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Akshita Nanda
Friday, Aug 29, 2014

Singapore

NLB saga: Singapore Literature Prize gets new judges

The Straits Times | Akshita Nanda | Friday, Aug 29, 2014

Three new judges have been appointed to replace those who quit the judging panel for the Singapore Literature Prize earlier this year, in protest against the National Library Board's removal and pulping of controversial children's titles.

Award-winners in all categories will thus be announced as planned in November during the Singapore Writers Festival, though the shortlist for the English non-fiction category will be delayed by a month, according to a statement yesterday from the prize organisers, the National Book Development Council of Singapore.

The library board is among some 40 members with a presence on the book council, though both organisations have stated that they work independently of each other.

This is the first time the biennial Singapore Literature Prize has offered 12 top prizes of up to $10,000 each for the best works of fiction, non-fiction and poetry in Chinese, English, Malay and Tamil.

In previous years, fiction competed with poetry for one award in each language.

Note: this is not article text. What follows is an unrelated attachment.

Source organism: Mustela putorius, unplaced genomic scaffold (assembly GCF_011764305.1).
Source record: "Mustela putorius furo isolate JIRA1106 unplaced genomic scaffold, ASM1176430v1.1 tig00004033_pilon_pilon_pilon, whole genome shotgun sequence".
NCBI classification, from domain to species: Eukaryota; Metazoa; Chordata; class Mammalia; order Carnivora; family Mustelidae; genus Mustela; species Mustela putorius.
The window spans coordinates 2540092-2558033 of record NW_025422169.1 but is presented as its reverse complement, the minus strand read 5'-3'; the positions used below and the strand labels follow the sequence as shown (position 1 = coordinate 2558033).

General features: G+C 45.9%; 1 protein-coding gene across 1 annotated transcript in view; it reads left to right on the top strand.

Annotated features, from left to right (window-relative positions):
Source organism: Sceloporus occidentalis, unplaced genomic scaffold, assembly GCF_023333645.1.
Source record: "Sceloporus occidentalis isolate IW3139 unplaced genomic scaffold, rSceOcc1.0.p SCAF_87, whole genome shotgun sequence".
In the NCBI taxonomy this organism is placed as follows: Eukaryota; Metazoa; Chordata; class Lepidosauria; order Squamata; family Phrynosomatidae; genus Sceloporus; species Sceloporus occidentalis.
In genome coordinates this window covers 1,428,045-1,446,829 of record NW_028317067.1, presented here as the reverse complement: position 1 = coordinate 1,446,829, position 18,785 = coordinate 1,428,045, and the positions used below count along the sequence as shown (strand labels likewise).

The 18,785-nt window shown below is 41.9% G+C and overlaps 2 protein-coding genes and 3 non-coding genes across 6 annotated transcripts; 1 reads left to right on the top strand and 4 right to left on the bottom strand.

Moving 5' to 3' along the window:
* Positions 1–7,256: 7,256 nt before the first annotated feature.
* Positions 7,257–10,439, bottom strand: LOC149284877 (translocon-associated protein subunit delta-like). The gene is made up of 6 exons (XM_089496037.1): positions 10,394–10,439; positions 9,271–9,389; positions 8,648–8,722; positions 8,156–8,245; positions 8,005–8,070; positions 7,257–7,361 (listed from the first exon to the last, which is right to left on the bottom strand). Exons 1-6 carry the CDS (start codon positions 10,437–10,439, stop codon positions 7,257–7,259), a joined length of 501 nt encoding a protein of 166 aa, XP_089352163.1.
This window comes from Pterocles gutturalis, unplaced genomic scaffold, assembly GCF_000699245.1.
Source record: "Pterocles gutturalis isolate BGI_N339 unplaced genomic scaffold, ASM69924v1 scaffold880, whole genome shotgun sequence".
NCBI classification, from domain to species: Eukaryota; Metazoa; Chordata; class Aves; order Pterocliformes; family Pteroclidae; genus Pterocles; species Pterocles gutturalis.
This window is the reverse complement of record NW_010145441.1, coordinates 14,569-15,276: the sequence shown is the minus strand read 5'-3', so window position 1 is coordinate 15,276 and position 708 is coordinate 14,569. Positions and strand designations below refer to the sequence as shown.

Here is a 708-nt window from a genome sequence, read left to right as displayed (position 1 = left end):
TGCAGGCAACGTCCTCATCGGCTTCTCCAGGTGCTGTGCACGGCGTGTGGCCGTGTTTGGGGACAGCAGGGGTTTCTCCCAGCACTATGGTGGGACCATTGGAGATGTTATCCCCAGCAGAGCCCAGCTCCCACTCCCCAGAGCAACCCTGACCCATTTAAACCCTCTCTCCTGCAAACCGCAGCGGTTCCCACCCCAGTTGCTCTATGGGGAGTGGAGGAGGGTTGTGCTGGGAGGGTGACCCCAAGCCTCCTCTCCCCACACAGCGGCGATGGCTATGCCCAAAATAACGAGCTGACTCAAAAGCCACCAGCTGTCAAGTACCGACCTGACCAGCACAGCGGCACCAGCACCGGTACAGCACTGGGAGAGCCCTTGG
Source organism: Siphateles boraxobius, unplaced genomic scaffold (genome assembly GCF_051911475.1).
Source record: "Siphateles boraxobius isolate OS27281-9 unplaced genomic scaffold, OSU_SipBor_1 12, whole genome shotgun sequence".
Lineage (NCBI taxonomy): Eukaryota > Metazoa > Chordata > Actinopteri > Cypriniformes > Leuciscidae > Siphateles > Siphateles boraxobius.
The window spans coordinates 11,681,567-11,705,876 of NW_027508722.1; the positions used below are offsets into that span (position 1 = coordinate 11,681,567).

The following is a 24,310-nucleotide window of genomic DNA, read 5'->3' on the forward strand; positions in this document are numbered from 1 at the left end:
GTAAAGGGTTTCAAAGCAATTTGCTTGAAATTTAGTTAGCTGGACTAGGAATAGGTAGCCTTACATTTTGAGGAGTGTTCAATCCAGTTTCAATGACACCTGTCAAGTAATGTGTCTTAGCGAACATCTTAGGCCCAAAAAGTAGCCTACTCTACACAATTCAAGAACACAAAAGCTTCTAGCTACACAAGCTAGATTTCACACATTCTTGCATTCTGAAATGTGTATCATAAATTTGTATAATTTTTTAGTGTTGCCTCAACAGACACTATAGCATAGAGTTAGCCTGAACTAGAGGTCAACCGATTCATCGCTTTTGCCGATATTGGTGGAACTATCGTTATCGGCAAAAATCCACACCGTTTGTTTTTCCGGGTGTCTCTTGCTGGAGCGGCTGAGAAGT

Adding more categories brought in 182 entries in total this year, compared with 57 in 2012.

Mr T. Sasitharan, a prominent arts educator; former journalist Romen Bose; and humanities professor Robin Hemley were originally to judge the English non-fiction category of the prize.

However, they resigned in mid-July after news reports revealed that the library had removed And Tango Makes Three, based on the true story of two male penguins which hatched an egg in a New York zoo; The White Swan Express: A Story About Adoption, featuring a lesbian couple among others; and Who's In My Family?: All About Our Families, which features various family structures.

In late July, the library agreed to place the still unpulped And Tango Makes Three and The White Swan Express in the adult section, but the judges did not retract their decision.

As is common procedure, the new judges will not be named until the winners are announced.

The book council's executive director R. Ramachandran says: "This is one of the steps taken by the organiser to ensure that the judging process is impartial."

The new judges will vet 16 submissions for the prize's inaugural English non- fiction category, with the shortlist to be announced on Oct 17, more than a month later than the 10 other categories. The shortlist for those will be announced on Sept 12.

The announcement for the Tamil non-fiction category will also be delayed to Oct 17, "due to a mix-up in delivery of the entries to the judges concerned", the book council said in a statement.

The news of the new appointments allayed the concerns of some publishers that their authors might not be able to benefit from the new categories of awards.

Ethos Books founder Fong Hoe Fang, 59, submitted three books in the English non-fiction category. He says: "The prize makes the author feel that what he's done is worth it. Authors here are not likely to earn a lot of money from book sales.

"There are very few J.K. Rowlings around, but the prize gives confidence that what they have written is something that people enjoy and appreciate."


This article was first published on August 27, 2014.
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